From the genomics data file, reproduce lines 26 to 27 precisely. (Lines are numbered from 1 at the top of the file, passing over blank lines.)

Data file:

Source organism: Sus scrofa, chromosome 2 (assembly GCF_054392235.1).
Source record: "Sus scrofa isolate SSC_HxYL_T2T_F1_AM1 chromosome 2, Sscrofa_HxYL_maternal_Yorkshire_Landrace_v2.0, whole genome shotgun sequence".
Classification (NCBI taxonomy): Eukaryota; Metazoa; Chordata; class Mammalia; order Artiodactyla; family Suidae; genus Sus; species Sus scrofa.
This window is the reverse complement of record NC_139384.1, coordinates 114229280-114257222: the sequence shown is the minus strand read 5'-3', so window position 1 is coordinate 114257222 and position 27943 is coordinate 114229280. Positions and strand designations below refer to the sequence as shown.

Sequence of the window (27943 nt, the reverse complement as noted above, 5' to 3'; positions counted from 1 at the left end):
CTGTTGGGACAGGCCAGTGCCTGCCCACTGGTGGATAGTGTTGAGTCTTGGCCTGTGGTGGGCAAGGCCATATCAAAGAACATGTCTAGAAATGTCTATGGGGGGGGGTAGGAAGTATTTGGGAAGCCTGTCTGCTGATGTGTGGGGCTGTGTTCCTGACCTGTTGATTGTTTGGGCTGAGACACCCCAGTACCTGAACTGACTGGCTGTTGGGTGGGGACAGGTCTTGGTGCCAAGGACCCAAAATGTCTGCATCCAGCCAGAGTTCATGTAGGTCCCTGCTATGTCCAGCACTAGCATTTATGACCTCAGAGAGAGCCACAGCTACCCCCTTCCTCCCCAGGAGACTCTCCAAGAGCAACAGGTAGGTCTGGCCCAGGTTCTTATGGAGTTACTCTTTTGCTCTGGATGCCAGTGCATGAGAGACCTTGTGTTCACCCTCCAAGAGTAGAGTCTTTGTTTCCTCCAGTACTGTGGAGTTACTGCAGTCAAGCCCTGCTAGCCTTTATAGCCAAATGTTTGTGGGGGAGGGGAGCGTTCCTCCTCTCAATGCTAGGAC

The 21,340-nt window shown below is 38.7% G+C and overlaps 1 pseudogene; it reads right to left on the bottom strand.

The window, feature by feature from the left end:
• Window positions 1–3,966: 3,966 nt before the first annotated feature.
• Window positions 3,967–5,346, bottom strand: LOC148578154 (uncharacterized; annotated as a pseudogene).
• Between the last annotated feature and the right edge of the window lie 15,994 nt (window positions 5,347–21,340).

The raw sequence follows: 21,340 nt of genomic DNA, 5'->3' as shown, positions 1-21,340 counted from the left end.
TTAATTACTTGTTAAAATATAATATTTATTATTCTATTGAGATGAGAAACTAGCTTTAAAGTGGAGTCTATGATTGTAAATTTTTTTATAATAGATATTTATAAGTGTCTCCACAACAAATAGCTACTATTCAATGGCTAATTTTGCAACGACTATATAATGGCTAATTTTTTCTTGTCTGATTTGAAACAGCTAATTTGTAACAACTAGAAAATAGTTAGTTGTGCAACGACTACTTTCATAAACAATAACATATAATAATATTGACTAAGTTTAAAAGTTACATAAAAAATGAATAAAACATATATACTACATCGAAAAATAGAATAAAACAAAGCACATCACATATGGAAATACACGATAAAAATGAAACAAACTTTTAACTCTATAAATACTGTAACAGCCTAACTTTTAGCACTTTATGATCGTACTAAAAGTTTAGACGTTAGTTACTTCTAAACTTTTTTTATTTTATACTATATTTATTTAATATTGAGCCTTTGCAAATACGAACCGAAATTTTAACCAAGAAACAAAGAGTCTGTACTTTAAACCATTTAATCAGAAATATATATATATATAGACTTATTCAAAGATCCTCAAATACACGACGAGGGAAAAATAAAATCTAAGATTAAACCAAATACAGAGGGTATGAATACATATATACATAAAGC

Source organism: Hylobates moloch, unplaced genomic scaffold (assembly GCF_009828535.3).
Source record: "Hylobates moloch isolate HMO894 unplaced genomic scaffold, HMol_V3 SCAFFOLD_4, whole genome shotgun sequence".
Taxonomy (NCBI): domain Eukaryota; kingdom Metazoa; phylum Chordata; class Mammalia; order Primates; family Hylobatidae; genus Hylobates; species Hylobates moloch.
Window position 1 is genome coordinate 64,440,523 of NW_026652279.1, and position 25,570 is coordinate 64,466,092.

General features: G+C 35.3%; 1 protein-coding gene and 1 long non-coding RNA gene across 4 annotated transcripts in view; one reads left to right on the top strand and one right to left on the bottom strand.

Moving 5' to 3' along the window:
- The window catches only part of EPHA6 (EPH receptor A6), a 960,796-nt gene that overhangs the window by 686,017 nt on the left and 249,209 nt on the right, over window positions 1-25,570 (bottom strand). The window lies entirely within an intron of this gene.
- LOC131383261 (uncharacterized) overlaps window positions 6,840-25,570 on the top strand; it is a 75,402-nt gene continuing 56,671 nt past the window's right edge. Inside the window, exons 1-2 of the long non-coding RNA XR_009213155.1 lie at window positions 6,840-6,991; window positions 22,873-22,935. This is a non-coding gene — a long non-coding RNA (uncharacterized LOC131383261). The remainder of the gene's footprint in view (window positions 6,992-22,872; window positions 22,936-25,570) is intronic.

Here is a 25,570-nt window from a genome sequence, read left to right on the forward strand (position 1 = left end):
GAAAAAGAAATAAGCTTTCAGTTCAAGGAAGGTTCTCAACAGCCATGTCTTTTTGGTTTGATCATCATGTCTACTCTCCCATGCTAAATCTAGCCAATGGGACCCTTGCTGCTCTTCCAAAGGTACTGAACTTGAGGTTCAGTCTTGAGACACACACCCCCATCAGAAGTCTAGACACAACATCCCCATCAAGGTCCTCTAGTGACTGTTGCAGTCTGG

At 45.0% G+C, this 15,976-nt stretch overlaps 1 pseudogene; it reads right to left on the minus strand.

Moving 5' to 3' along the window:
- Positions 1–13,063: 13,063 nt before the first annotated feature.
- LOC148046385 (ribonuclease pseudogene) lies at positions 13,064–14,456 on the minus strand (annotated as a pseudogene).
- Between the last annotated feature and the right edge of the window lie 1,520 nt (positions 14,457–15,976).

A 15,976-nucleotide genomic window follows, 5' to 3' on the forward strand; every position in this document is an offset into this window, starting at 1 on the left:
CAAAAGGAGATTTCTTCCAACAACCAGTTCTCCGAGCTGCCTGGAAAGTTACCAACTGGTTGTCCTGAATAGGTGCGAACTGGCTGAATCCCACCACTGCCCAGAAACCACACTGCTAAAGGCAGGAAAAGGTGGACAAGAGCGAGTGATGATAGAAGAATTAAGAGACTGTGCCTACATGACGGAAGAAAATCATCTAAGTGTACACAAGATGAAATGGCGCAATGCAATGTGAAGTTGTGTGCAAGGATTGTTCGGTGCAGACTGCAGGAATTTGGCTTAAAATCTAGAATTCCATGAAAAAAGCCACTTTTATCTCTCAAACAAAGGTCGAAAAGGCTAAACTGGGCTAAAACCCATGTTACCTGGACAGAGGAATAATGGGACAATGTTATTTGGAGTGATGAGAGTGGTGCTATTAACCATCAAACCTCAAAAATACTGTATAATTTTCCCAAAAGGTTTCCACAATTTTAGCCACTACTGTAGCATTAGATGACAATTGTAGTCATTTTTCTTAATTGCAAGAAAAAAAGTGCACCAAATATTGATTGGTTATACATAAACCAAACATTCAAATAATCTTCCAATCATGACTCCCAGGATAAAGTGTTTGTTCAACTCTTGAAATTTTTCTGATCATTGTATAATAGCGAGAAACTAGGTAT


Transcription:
- Positions 1–13,063: 13,063 nt before the first annotated feature.
- LOC148046385 (ribonuclease pseudogene) lies at positions 13,064–14,456 on the minus strand (annotated as a pseudogene).